WHITFIELD: Ok.

NOBLE: I'm going to assume that the President is going to sign them.

WHITFIELD: So David -- if submitted this week or, you know, if the question and answer period is over, is this a sign that this probe is close to wrapping up?

DAVID SWERDLICK, ASSISTANT EDITOR, "WASHINGTON POST": Good morning, Fred, I think it's a sign that they are moving toward the end game. But I just would caution anyone from thinking that this is, you know, going to be wrapped up, signed, sealed, delivered with a bow.

Yes, it's possible that special counsel Mueller will deliver a report in the next weeks or months. But, you know, this is a slow and steady process, and I think that what they have to do after they get the President's responses to these interrogatories is to then compare them to what other witnesses that they've already talked to or already deposed have said. So I don't want to speculate too much on exactly when this is going to wrap up. But it's safe to say that they are, you know, can probably see the light at the end of the tunnel.

WHITFIELD: And then Larry, you know, the Mueller team has been really good at keeping things, you know, quiet. But is -- do you buy that, you know, this is a bit of a telegraphing?

NOBLE: Well, you know, there's a bit of telegraphing here, but I agree with David completely. We don't know where they are.

[11:34:54] First of all, they've been -- contrary to what the President says -- they've been very productive. They've gotten guilty pleas. They've gotten indictments. And so they've been really working it. But we don't know exactly where they are.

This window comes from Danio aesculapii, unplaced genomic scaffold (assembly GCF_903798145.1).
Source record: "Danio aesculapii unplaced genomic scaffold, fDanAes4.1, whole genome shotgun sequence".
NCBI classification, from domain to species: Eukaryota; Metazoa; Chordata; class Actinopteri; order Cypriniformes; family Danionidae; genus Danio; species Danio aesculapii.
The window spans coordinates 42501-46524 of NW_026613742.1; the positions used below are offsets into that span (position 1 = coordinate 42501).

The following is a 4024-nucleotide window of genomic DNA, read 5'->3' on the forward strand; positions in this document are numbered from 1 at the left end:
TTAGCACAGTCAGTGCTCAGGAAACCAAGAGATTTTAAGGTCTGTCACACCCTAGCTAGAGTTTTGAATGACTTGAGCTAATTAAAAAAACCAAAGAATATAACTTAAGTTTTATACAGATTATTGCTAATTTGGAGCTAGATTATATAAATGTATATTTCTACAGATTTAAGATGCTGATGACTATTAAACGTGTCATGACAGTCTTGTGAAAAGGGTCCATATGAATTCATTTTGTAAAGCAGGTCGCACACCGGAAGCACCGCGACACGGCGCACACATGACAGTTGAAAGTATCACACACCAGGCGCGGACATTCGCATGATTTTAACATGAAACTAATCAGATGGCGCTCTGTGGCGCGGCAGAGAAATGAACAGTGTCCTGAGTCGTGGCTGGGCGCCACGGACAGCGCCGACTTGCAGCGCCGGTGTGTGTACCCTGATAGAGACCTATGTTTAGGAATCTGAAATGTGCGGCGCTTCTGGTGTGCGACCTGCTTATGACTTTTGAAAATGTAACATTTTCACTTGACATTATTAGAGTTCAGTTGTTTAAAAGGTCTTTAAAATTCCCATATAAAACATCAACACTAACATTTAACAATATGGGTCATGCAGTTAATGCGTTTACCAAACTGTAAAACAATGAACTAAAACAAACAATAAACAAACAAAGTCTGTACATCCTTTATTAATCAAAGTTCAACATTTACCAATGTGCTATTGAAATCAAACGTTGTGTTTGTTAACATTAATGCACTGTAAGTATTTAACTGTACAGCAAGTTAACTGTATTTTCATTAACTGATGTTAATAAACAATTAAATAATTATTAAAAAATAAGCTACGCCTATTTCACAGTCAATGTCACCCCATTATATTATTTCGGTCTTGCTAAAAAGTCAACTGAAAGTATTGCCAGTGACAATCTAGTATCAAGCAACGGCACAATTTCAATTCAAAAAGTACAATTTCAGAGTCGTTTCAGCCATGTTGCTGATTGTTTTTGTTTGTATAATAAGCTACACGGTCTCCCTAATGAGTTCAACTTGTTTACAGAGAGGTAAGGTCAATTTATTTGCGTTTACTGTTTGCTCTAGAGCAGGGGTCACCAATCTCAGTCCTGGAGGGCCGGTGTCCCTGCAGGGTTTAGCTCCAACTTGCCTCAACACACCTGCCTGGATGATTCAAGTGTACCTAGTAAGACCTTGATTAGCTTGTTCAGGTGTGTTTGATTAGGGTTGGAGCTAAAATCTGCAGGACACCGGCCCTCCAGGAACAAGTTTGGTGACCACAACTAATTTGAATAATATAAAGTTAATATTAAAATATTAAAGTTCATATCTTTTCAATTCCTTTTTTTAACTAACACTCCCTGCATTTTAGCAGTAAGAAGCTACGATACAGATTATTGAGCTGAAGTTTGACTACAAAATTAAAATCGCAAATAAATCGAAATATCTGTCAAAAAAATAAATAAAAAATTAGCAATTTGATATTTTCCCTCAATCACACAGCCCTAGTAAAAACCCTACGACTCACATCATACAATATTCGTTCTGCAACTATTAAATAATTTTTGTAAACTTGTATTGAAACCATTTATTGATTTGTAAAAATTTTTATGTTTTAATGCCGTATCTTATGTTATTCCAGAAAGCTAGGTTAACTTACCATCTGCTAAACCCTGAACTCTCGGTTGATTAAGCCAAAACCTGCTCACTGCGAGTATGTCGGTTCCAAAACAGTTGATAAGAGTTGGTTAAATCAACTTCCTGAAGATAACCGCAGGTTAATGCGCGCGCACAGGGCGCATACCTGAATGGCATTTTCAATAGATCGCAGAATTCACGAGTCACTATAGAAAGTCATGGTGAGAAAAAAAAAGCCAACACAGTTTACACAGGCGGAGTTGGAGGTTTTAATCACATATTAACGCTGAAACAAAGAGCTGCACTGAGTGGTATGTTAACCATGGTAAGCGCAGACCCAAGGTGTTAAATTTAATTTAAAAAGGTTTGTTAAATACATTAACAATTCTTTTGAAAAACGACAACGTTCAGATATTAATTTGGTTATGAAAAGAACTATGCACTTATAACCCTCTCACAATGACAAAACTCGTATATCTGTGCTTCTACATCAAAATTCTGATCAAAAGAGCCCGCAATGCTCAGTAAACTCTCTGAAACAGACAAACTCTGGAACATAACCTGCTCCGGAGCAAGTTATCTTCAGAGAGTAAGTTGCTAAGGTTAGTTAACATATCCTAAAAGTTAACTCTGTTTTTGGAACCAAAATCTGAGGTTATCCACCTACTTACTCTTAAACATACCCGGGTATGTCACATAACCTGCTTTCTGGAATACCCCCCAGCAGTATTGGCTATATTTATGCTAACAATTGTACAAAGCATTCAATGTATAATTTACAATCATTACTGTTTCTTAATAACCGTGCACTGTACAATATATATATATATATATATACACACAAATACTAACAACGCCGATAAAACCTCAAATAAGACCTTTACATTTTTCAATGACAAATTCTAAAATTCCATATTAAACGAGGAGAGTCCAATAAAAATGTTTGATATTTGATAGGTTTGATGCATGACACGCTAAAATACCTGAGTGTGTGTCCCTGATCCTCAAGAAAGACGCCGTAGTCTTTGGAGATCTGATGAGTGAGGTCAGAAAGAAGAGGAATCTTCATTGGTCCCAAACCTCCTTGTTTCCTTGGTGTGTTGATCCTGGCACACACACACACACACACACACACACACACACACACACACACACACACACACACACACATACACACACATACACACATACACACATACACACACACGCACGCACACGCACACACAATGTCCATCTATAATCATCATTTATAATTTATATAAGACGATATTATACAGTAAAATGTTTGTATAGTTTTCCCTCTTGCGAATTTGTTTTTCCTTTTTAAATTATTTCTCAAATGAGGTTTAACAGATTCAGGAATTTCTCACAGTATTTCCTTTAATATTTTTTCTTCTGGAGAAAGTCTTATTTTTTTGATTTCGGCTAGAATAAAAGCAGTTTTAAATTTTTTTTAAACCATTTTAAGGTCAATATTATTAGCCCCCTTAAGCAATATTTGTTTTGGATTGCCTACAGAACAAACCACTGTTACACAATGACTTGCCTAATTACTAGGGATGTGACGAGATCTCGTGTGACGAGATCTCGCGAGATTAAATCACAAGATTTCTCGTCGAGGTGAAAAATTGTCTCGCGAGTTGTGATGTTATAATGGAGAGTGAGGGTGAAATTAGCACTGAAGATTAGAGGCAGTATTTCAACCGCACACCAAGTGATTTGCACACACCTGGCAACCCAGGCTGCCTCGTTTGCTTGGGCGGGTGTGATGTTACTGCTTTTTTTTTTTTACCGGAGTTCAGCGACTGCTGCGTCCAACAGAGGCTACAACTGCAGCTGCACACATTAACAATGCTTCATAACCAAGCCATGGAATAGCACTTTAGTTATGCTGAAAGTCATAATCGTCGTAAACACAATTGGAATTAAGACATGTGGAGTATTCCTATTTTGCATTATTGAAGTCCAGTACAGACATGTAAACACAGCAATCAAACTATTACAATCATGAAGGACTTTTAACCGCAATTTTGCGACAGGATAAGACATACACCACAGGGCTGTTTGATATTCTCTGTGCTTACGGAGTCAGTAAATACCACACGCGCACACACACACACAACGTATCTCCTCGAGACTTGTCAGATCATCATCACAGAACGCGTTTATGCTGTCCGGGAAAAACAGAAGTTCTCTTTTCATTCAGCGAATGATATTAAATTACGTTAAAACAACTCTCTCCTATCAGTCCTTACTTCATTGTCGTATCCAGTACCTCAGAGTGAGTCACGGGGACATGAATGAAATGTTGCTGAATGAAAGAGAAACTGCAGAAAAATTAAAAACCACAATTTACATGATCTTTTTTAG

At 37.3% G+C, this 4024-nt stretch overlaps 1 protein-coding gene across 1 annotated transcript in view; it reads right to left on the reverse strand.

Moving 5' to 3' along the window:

But the problem they're going to face with this is if he doesn't answer the questions completely, and I think that's a likely outcome that some of the answers will be very evasive, what does he do next?

You know, normally when you send out interrogatories or questions, you're doing it to get ready for a deposition, to get ready to talk to the person personally. And here I think they may find that the answers aren't, you know, particularly responsive. You know, putting all the President's threats about, you know, perjury traps, that they aren't particularly responsive.

And I think Mueller may be going on for a while longer. I'm sure he's also very aware of the dangers and the people talking about what may happen to his investigation. So I suspect, you know, there are kind of way stations where he's prepared things.

But I hope he will go on until he gets to the end of it, until he feels satisfied he knows what's going on.

WHITFIELD: All right. We'll leave it there for now. Thanks so much --

NOBLE: Thank you.

WHITFIELD: -- Larry Noble, David Swerdlick. Thanks so much.

All right. Still ahead, President Trump vows to reach across the aisle and help Nancy Pelosi win speaker of the incoming Democratically-controlled House. So what is that strategy all about?

[11:36:10] (COMMERCIAL BREAK)

WHITFIELD: All right. Welcome back.

Democrats are expanding their majority in Congress after picking up yet another House seat in California. That means Democrats have now picked up 34 house seats. The overall balance of power stands at 229 Democrats and 200 Republicans. There are still six House races that are too close to call. The new freshman class is historic when it comes to women in particular.

At least 102 women will serve next year, crushing the previous record of 85. But they aren't all in agreement about House leadership. Congresswoman and former House Speaker Nancy Pelosi has been shoring up support, but more than a dozen incoming lawmakers have said they do not plan to support her bid for speaker.

But guess what? This morning President Trump voicing his support for Nancy Pelosi.

(BEGIN VIDEO CLIP)

TRUMP: Whatever number of votes she needs, if it's 15 or 10 or two or one, she's got them from me -- automatic. So tell her opposition they're wasting their time.

(END VIDEO CLIP)

WHITFIELD: So one of Pelosi's Democratic critics and potential challenger for speaker, Ohio representative Marcia Fudge. She actually met face to face with Pelosi yesterday.

(BEGIN VIDEO CLIP)